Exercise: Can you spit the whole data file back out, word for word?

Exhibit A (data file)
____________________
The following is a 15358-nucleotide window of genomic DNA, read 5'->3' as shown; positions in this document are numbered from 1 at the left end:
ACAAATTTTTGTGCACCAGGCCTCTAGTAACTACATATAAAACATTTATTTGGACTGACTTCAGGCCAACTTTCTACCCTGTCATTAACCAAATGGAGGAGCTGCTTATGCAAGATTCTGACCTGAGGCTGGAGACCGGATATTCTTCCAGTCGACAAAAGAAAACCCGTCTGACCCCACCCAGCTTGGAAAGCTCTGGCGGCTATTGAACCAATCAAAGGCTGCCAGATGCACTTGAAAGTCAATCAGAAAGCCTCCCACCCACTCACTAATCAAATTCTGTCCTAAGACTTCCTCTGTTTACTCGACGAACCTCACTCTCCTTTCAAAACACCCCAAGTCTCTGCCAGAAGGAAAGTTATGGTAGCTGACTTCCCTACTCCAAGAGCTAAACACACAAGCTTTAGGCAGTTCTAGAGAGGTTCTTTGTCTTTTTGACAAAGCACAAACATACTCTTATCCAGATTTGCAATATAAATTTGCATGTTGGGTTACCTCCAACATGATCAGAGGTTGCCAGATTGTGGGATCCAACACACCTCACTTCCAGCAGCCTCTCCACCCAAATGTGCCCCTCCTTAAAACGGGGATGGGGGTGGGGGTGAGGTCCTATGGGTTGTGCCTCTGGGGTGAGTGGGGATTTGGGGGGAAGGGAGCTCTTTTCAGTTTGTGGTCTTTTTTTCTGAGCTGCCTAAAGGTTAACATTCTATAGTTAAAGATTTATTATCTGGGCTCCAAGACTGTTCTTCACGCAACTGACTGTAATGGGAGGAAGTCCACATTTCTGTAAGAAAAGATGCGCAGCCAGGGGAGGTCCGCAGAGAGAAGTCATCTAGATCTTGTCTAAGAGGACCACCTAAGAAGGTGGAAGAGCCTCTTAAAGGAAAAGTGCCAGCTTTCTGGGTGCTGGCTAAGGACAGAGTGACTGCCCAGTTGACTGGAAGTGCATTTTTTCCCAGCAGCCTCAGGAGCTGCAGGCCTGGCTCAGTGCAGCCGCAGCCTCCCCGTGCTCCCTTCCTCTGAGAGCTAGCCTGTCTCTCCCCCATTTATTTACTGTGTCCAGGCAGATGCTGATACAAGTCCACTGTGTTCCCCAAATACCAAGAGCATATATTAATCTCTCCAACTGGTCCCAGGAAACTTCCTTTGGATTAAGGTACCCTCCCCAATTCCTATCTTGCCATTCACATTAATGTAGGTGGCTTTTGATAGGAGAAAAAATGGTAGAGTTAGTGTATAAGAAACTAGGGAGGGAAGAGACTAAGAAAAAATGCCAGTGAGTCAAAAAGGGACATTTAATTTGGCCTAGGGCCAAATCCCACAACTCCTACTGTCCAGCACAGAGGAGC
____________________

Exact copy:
The following is a 15358-nucleotide window of genomic DNA, read 5'->3' as shown; positions in this document are numbered from 1 at the left end:
ACAAATTTTTGTGCACCAGGCCTCTAGTAACTACATATAAAACATTTATTTGGACTGACTTCAGGCCAACTTTCTACCCTGTCATTAACCAAATGGAGGAGCTGCTTATGCAAGATTCTGACCTGAGGCTGGAGACCGGATATTCTTCCAGTCGACAAAAGAAAACCCGTCTGACCCCACCCAGCTTGGAAAGCTCTGGCGGCTATTGAACCAATCAAAGGCTGCCAGATGCACTTGAAAGTCAATCAGAAAGCCTCCCACCCACTCACTAATCAAATTCTGTCCTAAGACTTCCTCTGTTTACTCGACGAACCTCACTCTCCTTTCAAAACACCCCAAGTCTCTGCCAGAAGGAAAGTTATGGTAGCTGACTTCCCTACTCCAAGAGCTAAACACACAAGCTTTAGGCAGTTCTAGAGAGGTTCTTTGTCTTTTTGACAAAGCACAAACATACTCTTATCCAGATTTGCAATATAAATTTGCATGTTGGGTTACCTCCAACATGATCAGAGGTTGCCAGATTGTGGGATCCAACACACCTCACTTCCAGCAGCCTCTCCACCCAAATGTGCCCCTCCTTAAAACGGGGATGGGGGTGGGGGTGAGGTCCTATGGGTTGTGCCTCTGGGGTGAGTGGGGATTTGGGGGGAAGGGAGCTCTTTTCAGTTTGTGGTCTTTTTTTCTGAGCTGCCTAAAGGTTAACATTCTATAGTTAAAGATTTATTATCTGGGCTCCAAGACTGTTCTTCACGCAACTGACTGTAATGGGAGGAAGTCCACATTTCTGTAAGAAAAGATGCGCAGCCAGGGGAGGTCCGCAGAGAGAAGTCATCTAGATCTTGTCTAAGAGGACCACCTAAGAAGGTGGAAGAGCCTCTTAAAGGAAAAGTGCCAGCTTTCTGGGTGCTGGCTAAGGACAGAGTGACTGCCCAGTTGACTGGAAGTGCATTTTTTCCCAGCAGCCTCAGGAGCTGCAGGCCTGGCTCAGTGCAGCCGCAGCCTCCCCGTGCTCCCTTCCTCTGAGAGCTAGCCTGTCTCTCCCCCATTTATTTACTGTGTCCAGGCAGATGCTGATACAAGTCCACTGTGTTCCCCAAATACCAAGAGCATATATTAATCTCTCCAACTGGTCCCAGGAAACTTCCTTTGGATTAAGGTACCCTCCCCAATTCCTATCTTGCCATTCACATTAATGTAGGTGGCTTTTGATAGGAGAAAAAATGGTAGAGTTAGTGTATAAGAAACTAGGGAGGGAAGAGACTAAGAAAAAATGCCAGTGAGTCAAAAAGGGACATTTAATTTGGCCTAGGGCCAAATCCCACAACTCCTACTGTCCAGCACAGAGGAGC